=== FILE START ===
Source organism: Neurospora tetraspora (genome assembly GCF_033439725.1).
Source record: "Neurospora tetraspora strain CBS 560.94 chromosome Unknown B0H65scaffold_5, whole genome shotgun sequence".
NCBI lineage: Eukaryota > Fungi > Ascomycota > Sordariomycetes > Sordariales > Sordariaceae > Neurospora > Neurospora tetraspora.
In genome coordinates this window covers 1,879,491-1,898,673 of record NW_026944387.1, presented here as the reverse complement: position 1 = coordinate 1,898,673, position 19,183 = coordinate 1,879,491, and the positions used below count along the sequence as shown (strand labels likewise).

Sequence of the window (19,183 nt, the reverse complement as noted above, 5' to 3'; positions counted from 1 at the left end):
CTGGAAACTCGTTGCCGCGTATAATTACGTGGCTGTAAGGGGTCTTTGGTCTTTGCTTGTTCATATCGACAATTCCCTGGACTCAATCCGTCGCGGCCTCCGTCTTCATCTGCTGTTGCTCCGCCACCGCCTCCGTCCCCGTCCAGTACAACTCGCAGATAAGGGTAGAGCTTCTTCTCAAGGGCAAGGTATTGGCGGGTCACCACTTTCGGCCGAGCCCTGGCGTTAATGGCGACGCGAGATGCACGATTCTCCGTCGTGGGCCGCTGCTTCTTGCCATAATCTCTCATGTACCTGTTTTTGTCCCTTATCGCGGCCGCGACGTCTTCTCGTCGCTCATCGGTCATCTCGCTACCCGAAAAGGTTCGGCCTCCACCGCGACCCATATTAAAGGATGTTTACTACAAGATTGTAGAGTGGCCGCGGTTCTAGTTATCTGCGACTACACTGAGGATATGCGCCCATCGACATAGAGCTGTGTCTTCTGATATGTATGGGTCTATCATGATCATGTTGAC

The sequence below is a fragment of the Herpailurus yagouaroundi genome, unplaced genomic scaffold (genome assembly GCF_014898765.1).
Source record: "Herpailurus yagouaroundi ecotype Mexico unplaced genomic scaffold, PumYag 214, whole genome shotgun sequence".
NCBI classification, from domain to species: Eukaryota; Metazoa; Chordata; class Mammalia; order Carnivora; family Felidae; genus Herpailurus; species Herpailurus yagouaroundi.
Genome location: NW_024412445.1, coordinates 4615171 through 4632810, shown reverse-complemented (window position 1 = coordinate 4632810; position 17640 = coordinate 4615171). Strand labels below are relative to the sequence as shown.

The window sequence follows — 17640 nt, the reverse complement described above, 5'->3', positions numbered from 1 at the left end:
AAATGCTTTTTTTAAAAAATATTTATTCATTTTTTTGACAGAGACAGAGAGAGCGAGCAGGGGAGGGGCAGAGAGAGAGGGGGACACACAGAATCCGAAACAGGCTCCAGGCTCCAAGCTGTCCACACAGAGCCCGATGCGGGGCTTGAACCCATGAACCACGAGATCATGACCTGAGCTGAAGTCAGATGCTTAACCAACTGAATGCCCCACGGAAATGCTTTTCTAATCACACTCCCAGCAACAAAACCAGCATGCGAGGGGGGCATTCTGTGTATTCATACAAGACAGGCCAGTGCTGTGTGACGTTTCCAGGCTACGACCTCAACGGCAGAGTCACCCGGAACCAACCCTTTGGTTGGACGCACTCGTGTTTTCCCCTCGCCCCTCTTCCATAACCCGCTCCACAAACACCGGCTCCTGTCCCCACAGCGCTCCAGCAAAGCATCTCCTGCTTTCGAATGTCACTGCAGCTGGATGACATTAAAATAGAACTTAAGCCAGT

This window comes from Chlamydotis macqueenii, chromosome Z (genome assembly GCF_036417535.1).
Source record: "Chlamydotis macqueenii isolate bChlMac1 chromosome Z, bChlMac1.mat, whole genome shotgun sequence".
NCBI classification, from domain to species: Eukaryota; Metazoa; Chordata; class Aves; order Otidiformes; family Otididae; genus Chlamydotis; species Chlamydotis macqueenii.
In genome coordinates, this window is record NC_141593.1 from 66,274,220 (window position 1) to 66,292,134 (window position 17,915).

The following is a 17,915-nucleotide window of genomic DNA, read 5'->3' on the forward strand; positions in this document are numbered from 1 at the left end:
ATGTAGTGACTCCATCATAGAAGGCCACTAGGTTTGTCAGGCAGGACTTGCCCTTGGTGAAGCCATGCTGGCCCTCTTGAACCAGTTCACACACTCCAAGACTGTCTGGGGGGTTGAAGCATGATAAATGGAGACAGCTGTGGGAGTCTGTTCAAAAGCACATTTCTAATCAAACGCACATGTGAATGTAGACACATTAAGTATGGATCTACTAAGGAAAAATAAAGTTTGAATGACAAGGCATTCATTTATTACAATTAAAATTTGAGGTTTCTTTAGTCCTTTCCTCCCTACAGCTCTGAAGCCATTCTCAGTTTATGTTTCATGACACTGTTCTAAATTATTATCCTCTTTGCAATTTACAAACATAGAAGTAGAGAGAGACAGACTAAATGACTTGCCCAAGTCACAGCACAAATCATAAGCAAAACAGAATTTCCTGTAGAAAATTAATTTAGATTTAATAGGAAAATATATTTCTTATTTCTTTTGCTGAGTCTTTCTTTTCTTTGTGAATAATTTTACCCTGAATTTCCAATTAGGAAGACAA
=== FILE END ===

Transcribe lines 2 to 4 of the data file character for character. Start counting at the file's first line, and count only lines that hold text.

Source record: "Neurospora tetraspora strain CBS 560.94 chromosome Unknown B0H65scaffold_5, whole genome shotgun sequence".
NCBI lineage: Eukaryota > Fungi > Ascomycota > Sordariomycetes > Sordariales > Sordariaceae > Neurospora > Neurospora tetraspora.
In genome coordinates this window covers 1,879,491-1,898,673 of record NW_026944387.1, presented here as the reverse complement: position 1 = coordinate 1,898,673, position 19,183 = coordinate 1,879,491, and the positions used below count along the sequence as shown (strand labels likewise).